Can An Old Head Injury Pose Health Risks For Recreational Athletes?

April 4, 2013


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Female motorist with head injury getting out of a car after a crash

The past few years have brought an alarming number of studies and reports on the short-term effects of concussions on youth who play sports, as well as possible long-term repercussions for professional athletes who play high-impact contact sports like football and hockey. All of these belong to a demographic of professional and amateur athletes who are at risk of multiple concussions and  “subconcussive” injuries.

Yet until recently, much less was known about the long-term consequences of sustaining a concussion or head injury years ago by recreational athletes. For example, does a 50-year-old male who played high school football in the ’70s, and maybe “had his bell rung” after a tackle or became dizzy from a hit also need to worry about his brain today, even if he never had a concussion formally diagnosed? Or does someone need to worry about who bounced their head against the slopes while learning to snowboard 10 years ago?

Recent research suggests that the emerging consensus is a cautious “probably not,” although those with concerns may still have good reason to keep an eye on how easily they forget names or places. For example, a study recently published in the journal Cerebral Cortex evaluated the brains and cognitive function of a group of middle-aged former athletes who’d played contact sports in college nearly 30 years ago; some from that group had suffered concussions as young athletes.

In the intervening years, the athletes had remained in shape but left competitive sports. No one reported failing memories or other symptoms of cognitive disability (or at least, not at any higher rates than any other group of 50- and 60-year-olds).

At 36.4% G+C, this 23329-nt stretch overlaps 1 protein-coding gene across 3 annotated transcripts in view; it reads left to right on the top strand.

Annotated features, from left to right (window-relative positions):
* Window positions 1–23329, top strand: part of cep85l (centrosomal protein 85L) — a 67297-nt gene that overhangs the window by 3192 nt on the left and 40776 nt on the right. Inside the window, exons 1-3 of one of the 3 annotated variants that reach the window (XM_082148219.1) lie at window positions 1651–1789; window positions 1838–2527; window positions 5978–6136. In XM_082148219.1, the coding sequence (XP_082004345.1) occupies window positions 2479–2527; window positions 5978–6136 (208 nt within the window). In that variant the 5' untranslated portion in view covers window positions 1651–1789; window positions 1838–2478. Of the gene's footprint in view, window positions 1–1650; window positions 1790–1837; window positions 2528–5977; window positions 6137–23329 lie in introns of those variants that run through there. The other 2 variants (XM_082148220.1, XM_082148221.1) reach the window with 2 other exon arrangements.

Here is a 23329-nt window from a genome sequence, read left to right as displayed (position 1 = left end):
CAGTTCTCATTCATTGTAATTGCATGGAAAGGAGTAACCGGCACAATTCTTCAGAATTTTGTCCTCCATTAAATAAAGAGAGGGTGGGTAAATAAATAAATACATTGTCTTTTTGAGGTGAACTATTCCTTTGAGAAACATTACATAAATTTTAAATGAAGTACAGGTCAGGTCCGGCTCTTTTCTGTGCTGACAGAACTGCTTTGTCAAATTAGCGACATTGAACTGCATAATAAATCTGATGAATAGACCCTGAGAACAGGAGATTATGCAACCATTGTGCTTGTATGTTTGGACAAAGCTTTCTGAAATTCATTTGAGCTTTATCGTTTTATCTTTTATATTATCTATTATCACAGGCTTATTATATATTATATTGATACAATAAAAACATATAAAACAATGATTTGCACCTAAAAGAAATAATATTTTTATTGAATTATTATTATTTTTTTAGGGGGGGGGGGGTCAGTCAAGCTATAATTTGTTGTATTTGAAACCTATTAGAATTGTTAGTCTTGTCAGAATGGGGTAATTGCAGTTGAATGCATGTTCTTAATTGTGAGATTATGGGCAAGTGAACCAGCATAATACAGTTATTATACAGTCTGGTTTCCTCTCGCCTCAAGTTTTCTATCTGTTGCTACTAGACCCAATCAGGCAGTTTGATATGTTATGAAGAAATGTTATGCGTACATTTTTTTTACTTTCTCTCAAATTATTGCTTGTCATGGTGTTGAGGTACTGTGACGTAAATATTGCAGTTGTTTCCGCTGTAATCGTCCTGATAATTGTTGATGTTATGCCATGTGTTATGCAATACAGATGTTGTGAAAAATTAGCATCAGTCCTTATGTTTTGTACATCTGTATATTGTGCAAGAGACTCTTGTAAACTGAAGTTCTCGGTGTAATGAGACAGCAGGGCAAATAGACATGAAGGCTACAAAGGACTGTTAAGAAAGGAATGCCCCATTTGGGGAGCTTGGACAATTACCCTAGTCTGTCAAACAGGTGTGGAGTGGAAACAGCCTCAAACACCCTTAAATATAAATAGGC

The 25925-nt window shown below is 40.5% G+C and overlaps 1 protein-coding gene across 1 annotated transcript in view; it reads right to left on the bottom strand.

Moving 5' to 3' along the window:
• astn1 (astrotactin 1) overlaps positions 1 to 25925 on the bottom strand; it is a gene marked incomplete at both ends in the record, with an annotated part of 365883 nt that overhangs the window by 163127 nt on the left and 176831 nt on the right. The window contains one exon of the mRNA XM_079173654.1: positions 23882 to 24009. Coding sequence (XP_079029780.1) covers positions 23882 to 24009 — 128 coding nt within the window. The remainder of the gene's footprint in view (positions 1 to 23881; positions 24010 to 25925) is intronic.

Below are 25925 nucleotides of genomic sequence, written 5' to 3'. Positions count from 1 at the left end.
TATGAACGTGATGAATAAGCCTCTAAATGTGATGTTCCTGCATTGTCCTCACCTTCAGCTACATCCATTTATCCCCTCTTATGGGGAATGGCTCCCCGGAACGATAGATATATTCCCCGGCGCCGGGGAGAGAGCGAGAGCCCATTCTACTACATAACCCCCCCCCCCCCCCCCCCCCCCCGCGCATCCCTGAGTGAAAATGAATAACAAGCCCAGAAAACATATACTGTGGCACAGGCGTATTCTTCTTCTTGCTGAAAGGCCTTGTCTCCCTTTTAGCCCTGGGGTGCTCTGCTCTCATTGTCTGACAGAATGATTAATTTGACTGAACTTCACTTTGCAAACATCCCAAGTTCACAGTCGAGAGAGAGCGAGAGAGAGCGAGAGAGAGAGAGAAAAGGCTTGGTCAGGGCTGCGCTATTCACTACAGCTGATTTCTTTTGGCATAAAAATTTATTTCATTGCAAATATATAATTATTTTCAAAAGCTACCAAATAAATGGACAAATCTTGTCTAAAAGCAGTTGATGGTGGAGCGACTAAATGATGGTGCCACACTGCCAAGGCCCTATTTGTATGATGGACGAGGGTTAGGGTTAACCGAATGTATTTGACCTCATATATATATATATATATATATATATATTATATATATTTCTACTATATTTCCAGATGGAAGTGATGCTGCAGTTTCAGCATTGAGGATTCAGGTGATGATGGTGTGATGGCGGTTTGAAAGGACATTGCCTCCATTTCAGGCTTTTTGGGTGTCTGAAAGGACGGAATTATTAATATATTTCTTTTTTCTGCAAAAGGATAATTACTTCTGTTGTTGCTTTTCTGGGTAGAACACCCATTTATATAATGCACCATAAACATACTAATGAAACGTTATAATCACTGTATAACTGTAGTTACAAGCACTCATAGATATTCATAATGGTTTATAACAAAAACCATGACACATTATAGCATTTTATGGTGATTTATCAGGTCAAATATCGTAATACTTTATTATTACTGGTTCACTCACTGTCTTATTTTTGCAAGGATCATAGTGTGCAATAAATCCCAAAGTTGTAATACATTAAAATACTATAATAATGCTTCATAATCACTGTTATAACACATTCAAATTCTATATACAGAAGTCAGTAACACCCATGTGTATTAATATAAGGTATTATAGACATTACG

The researchers also performed MRI scans of the volunteers’ brains to precisely determine the contours, volume, and other structural components of patients’ brains. In addition, volunteers were asked to complete tests of long- and short-term memory, including their capacity to summon up specific words (a task that many middle-aged adults find increasingly difficult).

Head Injury Claims

When scientists carefully examined data from the former athletes, they did find small disparities between the brains of those with past concussions and those who had never suffered a head injury. Many patients who’d been hit in the head decades ago now had somewhere less volume in the hippocampus, a region of the brain linked to memory and learning. A significant number also showed slightly thinner cortexes, especially in parts of the brain that are generally thin as we age. And finally, many had a slightly lower ability to recall events and think up words and names than their never-hit-in-the-head counterparts.

Slight as those differences were, they were nonetheless reminiscent of “abnormal aging.” In sum, researchers concluded that individuals with concussions from many decades ago seemed biologically older than the with uninjured brains. A 50-year-old who’d experienced a knock on the head had a brain that appeared structurally and metabolically similar to an uninjured 60-year-old.

Dr. Broglio, who has extensively studied concussions in college students, wrote a review in July that was published in Exercise and Sport Sciences Reviews, which examines the correlation between sports-related concussions and premature brain aging. His data show a slight decline in college students’ ability to concentrate and retain information and a small impairment in balance and bodily control years after a concussion. Those changes, as he points out, resemble changes in the bodies and brains of elderly people.

His conclusion that that “It seems possible, according to our data and that from other labs, [those concussions] may accelerate some of the normal deterioration in cognitive and motor function that we’d expect with aging.”

However, specific effects will likely vary significantly from person to person. “We know right now that some athletes are more affected by a single concussion than others,” says Kevin M. Guskiewicz, chairman of exercise and sports science at the University of North Carolina at Chapel Hill, and winner of a MacArthur “genius grant” last year for his work studying sports-related concussions. “And we don’t know why.”

When To Call A Seattle L&I Attorney

If you have sustained an injury at work or occupational illness, the workers’ compensation lawyers at Emery | Reddy can represent your case throughout the L&I claim process, and ensure that you receive all the medical and financial benefits you deserve under Washington law. Many workers also turn to us for experienced legal representation after they receive a denied L&I claim or are ordered to schedule an Independent Medical Examination. Call our legal team today for a free review.

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